NATS Multiple Server Setup
This article explains how to setup NATS across multiple servers. The are a number of solutions you can implement to use multiple servers/databases to improve performance and distribute the work load.
NATS supports the ability of querying a secondary "slave" database when running any non-essential reports. A slave database is essentially an exact copy of your actual NATS database that is typically used by NATS for larger, time-intensive queries. You can have as many slave databases attached to your master NATS database as you want at no extra charge. Using a slave database will greatly improve performance on both your join pages and on your reporting pages, as they will not be fighting for the same database resources when they are both running at the same time.
To use a slave database in NATS, your host must first create the slave database in MySQL and set up replication between the two. Replication is how the master and slave databases keep data up-to-date between each other. MySQL's official documentation on replication can be found here.
Note: NATS Technical Support cannot and will not create slave databases or setup replication as this is something that is set up outside of the NATS system
Once replication is set up by your host, the next step is to tell NATS how to connect to the primary slave database. Before you start this next step, you need to get the following information from your host:
- The hostname/address of the slave database
- The username for the slave database
- The password for the slave database
- The name of the slave database
Then in your includes/config.php file, add the following lines:
$config['DB_STATS_SERVER'] = 'localhost'; //replace localhost with address/hostname of where slave database lives $config['DB_STATS_USER'] = 'access'; //replace access with the username for slave database $config['DB_STATS_PASSWORD'] = 'my_password'; //replace my_password with the password for slave database $config['DB_STATS_DB'] = 'db_name'; //replace db_name with the name of the slave database
THE FOLLOWING STEP ONLY APPLIES TO USERS OF NATS V4
THE FOLLOWING STEP IS OPTIONAL
If you have multiple slave databases replicating from your master NATS database, you can have NATS automatically choose one of your slave databases at random when a user hits a page/script that uses the slave database(s). You can add an array of slave databases to your includes/config.php file in the following manner:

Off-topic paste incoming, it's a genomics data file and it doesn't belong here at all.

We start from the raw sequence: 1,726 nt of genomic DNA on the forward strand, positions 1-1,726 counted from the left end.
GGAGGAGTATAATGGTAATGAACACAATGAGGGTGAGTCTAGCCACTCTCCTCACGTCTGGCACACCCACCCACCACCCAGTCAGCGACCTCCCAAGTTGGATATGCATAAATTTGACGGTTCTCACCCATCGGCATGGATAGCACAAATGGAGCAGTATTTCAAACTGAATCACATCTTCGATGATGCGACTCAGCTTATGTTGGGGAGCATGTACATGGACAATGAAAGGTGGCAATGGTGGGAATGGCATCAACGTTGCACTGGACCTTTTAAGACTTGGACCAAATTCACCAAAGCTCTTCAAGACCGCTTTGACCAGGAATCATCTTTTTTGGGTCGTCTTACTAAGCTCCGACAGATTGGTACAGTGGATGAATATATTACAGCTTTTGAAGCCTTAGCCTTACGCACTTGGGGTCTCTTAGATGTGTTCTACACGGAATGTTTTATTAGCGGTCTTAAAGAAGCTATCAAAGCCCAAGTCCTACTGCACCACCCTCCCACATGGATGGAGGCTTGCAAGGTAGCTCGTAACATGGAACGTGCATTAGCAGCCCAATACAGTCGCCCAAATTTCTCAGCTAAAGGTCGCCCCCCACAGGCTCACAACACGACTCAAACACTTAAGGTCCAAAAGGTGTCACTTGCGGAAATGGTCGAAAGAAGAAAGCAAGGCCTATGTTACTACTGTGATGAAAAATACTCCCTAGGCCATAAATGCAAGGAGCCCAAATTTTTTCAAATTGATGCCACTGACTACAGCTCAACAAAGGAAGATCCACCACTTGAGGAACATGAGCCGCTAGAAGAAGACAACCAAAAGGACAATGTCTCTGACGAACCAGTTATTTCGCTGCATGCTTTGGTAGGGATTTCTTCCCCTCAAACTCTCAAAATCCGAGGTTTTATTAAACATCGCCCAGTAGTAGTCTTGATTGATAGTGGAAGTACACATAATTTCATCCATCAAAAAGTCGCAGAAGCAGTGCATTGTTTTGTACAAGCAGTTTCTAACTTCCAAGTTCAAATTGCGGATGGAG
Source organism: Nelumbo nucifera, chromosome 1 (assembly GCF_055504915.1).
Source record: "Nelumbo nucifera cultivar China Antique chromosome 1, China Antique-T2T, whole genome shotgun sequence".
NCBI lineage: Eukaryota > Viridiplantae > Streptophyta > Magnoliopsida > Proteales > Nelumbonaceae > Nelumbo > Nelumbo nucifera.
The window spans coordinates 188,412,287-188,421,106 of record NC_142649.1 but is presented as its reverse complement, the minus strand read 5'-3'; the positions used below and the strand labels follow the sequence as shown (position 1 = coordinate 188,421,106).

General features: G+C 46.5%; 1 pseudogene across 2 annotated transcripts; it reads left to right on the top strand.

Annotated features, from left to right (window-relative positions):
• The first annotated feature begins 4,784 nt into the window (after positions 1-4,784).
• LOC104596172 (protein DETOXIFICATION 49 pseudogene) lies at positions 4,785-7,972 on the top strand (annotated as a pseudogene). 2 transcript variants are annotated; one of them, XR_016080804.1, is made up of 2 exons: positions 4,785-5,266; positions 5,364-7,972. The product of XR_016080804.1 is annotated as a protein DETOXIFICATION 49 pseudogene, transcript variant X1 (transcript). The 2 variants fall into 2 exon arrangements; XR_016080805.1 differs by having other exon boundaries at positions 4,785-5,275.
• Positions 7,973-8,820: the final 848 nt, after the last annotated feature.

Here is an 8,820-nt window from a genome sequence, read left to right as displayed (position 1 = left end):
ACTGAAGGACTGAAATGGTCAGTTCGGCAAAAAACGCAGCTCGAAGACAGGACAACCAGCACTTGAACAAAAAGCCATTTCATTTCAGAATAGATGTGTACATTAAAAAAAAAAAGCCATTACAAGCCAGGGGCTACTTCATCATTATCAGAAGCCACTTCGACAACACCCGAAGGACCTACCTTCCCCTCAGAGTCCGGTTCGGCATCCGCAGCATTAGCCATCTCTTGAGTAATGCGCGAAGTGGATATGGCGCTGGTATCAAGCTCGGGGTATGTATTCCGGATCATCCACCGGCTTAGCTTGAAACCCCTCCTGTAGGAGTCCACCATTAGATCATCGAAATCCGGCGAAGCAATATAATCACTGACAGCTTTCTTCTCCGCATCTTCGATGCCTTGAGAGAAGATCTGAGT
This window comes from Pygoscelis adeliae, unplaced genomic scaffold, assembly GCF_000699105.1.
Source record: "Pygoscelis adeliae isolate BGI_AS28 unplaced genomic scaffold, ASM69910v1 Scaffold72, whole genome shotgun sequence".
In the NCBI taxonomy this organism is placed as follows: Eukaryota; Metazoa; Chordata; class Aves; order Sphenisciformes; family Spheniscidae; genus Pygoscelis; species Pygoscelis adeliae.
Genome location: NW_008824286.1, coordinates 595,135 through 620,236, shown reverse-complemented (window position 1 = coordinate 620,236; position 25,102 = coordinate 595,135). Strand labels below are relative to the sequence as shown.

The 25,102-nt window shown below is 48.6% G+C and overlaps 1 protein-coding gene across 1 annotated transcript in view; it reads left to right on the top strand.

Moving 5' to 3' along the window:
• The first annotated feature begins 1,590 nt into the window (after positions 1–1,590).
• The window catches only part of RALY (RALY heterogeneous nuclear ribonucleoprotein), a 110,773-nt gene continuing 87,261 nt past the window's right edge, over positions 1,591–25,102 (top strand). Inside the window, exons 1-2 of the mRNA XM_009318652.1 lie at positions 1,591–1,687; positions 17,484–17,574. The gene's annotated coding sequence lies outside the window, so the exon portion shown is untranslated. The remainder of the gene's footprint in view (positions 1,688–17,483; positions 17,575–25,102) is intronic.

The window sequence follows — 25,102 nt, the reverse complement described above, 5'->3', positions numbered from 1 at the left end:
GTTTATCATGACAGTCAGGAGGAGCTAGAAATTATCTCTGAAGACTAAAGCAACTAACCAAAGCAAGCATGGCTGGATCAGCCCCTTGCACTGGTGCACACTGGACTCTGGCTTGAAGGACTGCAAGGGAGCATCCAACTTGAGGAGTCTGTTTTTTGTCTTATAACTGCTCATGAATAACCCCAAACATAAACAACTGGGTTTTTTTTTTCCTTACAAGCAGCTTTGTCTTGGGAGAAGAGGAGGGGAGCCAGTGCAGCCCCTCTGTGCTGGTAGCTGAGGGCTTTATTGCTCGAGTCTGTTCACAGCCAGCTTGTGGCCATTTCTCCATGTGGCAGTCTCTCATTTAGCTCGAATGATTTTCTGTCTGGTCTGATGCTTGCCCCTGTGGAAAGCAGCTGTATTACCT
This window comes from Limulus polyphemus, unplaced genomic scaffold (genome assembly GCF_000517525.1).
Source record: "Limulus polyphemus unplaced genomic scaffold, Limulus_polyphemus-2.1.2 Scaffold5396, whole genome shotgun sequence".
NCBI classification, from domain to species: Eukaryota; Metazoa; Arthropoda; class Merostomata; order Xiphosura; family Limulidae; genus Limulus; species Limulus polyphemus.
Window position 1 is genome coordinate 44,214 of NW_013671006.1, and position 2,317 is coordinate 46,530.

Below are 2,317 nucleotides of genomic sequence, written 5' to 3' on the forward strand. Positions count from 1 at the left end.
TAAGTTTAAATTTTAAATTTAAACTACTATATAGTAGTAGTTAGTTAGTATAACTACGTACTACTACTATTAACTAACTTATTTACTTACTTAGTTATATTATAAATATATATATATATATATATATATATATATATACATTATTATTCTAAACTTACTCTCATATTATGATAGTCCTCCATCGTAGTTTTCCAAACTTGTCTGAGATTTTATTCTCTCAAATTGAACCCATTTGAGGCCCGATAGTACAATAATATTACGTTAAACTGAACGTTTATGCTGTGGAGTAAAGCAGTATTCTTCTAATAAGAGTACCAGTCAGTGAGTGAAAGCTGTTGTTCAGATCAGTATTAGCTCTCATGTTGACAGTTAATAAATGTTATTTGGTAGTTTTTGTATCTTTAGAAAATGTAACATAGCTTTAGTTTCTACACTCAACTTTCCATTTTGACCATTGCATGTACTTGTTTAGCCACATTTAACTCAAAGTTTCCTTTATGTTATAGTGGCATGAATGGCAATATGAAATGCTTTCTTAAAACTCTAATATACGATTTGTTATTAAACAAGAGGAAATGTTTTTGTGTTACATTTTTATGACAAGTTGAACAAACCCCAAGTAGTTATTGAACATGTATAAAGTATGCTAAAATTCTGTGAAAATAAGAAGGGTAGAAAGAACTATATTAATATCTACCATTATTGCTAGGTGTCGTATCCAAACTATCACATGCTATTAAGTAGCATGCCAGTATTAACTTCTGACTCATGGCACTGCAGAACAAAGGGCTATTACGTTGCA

$config['DB_REPORTING_SERVERS'] = Array( "0" => Array( 'SERVER' => 'localhost', //replace localhost with address of where first slave database lives 'USER' => 'access1', //replace access1 with the username for the first slave database 'PASSWORD' => 'password1', //replace password1 with the password for first slave database 'DB' => 'slave_name1' //replace slave_name1 with the name of the first slave database ), "1" => Array( 'SERVER' => 'localhost', //replace localhost with address of where second slave database lives 'USER' => 'access2', //replace access2 with the username for the second slave database 'PASSWORD' => 'password2', //replace password2 with the password for second slave database 'DB' => 'slave_name2' //replace slave_name2 with the name of the second slave database ) //continue in this manner for as many slave databases you wish to configure );
API Database Server
NATS also supports the ability of querying a secondary "slave" database for use with the REST API. Please refer to the previous section for information on the general setup of this server.
Then in your includes/config.php file, add the following lines:
$config['DB_API_SERVER'] = 'localhost'; //replace localhost with address/hostname of where API slave database lives $config['DB_API__USER'] = 'access'; //replace access with the username for API slave database $config['DB_API__PASSWORD'] = 'my_password'; //replace my_password with the password for API slave database $config['DB_API_DB'] = 'db_name'; //replace db_name with the name of the API slave database
Load Balancing Web Files